Saturday, April 08, 2006

Hallucinations of Truth

Either the cosmos is a closed system or it is an open system. Either it can be comprehended fully "within itself," or, like everything else, it can only be understood in reference to something else.

Science, of course, proceeds on the basis that the cosmos is ultimately a closed system. While there may be local entities that temporarily escape that fact and become open systems--such as biological organisms--in the end, it is all nothing more than a brief and futile reprieve from the iron hand of entropy. From death you arose and to death you shall return.

It's funny how science starts out with such admirably modest aims and methods, but soon makes such grandiose pronouncements. I yield to no one in my respect for science as science, but at the same time, when philosophically unschooled scientists start leaping to unwarranted metaphysical pronouncements, we should all be concerned. Through a sleight of language, science doesn't just replace religion, it becomes a religion. And a rather lame one at that.

The universal affirmation--not assumption, but subjectively verifiable testimony--of various saints, sages, and mystics down through history is that the cosmos is not a closed system, but that it has an "exit" and "entrance" through which various energies flow.

Properly understood, religion is nothing less than pure metaphysics. However, it is generally presented in such a way that the metaphysics must be "unpacked" by the intellect--as I have said before, not the debased intellect as we understand it today, but by what goes by different names in different traditions: the nous in Christianity, the buddhi in Vedanta, the ruah in kabbalah, or the psychic being by Sri Aurobindo (not to be confused with "psychics" seen on Larry King).

Properly understood, there is no conflict at all between science and religion, because they are describing different planes of being. You might say that science is the religion of the ultimate object while religion is the science of the ultimate subject.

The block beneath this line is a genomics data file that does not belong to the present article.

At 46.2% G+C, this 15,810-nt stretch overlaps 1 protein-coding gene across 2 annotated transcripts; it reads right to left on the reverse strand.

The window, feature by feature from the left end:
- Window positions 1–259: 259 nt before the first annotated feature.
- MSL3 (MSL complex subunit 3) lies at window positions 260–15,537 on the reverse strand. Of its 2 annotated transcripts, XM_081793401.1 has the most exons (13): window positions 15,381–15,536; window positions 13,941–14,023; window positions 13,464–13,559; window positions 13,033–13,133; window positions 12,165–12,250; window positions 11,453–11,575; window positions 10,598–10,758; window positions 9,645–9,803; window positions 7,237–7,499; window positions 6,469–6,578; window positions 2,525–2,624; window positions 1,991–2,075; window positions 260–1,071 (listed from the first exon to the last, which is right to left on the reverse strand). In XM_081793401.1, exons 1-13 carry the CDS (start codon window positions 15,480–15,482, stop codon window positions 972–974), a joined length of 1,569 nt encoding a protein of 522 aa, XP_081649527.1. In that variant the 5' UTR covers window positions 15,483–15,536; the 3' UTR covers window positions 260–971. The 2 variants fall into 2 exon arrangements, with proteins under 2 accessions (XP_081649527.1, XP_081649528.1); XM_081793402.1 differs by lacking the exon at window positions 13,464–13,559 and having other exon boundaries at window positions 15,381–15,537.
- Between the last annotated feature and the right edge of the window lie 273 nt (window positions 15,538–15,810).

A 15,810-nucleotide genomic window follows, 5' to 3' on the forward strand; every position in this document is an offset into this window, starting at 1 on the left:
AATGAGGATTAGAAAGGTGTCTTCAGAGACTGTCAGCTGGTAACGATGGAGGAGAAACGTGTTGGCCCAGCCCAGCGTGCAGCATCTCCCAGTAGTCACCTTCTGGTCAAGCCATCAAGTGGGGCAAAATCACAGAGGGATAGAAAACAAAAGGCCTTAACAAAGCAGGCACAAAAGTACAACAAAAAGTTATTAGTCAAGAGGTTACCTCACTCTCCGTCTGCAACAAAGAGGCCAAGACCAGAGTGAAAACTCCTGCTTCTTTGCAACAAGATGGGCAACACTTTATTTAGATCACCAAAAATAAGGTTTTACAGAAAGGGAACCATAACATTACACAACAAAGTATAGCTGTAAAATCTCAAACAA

Now, once you acknowledge the vertical in any form or fashion, you have left the horizontal behind as any kind of comprehensive, all-encompassing explanation of existence.

For example, if you acknowledge the existence of free will--which, by the way, some people don't... then again, they have no choice--you have already conceded that we move and have our being in a mysterious "hole" in creation, a hole known as the "now." By all rights, this "now" should not exist at all.

Einstein was particularly baffled by its existence, to such an extent that he thought the present moment in which we exercise our free will was only a stubborn illusion. This is an example of how science reaches a metaphysical dead once it begins to ponder the vertical.

Likewise, from the standpoint of science, Life Itself--the vertical doorway out of the material cosmos--can really be nothing more than a very rare and unlikely pattern of matter. Similarly, consciousness--the vertical pathway out the lifedoor--can only be an ephemeral and meaningless side effect of cellular activity.

If this is true, then scientists--not to mention scientific "truth"--is merely a meaningless side effect of matter--just smoke driven by wind. The scientist wants to give you the truth, as if he is speaking from a privileged vantage point of verticality, above the material fray. But how can he be? If he wishes to be consistent, he must concede in all modesty that matter can't really know anything, much less the truth about itself.

Among other things, religions are vertical escape hatches from the grinding ineluctability of mere animal existence. For example, Moses' horizontal dash (HT: Lisa) out of Egypt was in fact a vertical one, leading the Israelites from servitude in the horizontal wasteland of Egypt into the possibility of a higher life in the unknown vertical desert.

Similarly, Jesus said "I am the door." The door? Yes, and "if anyone enters by Me, he will be saved, and will go in and find pasture." Pasture? Yes, and a shepherd. And a flock. To those who say there is no vertical pasture, we bleat to them: BAAAAAAAH. Humbug.

Sri Aurobindo said that the aim of the spiritual life is to lay open "a gate of escape out of the vicious circle of our ordinary human existence." Frithjof Schuon wrote that "the human state is a gate of exit," even "the only gate for the terrestrial world," the very portal "through which all of creation can pass on its return to God."

Interesting. So in some sense, humans are not just in the vertical. Rather, we are of the vertical. It is somehow what we are in our essence. Or, looked at in another way, take away the vertical and what is man? A rather pathetic beast, really--a monstrous accident with the added privilege of frantically scuttling about in illusion and self-deception until returning to that greater reality called Death.